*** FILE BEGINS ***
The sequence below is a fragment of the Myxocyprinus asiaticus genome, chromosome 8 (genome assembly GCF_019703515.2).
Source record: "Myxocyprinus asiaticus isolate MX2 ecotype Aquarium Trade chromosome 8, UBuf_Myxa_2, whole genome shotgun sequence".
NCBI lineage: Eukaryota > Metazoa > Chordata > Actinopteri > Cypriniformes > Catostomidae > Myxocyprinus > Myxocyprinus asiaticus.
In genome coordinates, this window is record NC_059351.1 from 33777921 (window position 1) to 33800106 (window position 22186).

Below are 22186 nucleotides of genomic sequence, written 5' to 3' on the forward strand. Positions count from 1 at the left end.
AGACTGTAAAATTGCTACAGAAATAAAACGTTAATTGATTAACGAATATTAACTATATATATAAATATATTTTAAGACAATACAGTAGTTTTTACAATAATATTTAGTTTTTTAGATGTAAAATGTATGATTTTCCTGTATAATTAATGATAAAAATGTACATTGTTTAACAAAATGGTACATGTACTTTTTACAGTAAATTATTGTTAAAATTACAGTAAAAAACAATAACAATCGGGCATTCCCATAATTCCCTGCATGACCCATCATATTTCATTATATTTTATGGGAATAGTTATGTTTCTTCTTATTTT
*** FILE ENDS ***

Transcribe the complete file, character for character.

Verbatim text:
The sequence below is a fragment of the Myxocyprinus asiaticus genome, chromosome 8 (genome assembly GCF_019703515.2).
Source record: "Myxocyprinus asiaticus isolate MX2 ecotype Aquarium Trade chromosome 8, UBuf_Myxa_2, whole genome shotgun sequence".
NCBI lineage: Eukaryota > Metazoa > Chordata > Actinopteri > Cypriniformes > Catostomidae > Myxocyprinus > Myxocyprinus asiaticus.
In genome coordinates, this window is record NC_059351.1 from 33777921 (window position 1) to 33800106 (window position 22186).

Below are 22186 nucleotides of genomic sequence, written 5' to 3' on the forward strand. Positions count from 1 at the left end.
AGACTGTAAAATTGCTACAGAAATAAAACGTTAATTGATTAACGAATATTAACTATATATATAAATATATTTTAAGACAATACAGTAGTTTTTACAATAATATTTAGTTTTTTAGATGTAAAATGTATGATTTTCCTGTATAATTAATGATAAAAATGTACATTGTTTAACAAAATGGTACATGTACTTTTTACAGTAAATTATTGTTAAAATTACAGTAAAAAACAATAACAATCGGGCATTCCCATAATTCCCTGCATGACCCATCATATTTCATTATATTTTATGGGAATAGTTATGTTTCTTCTTATTTT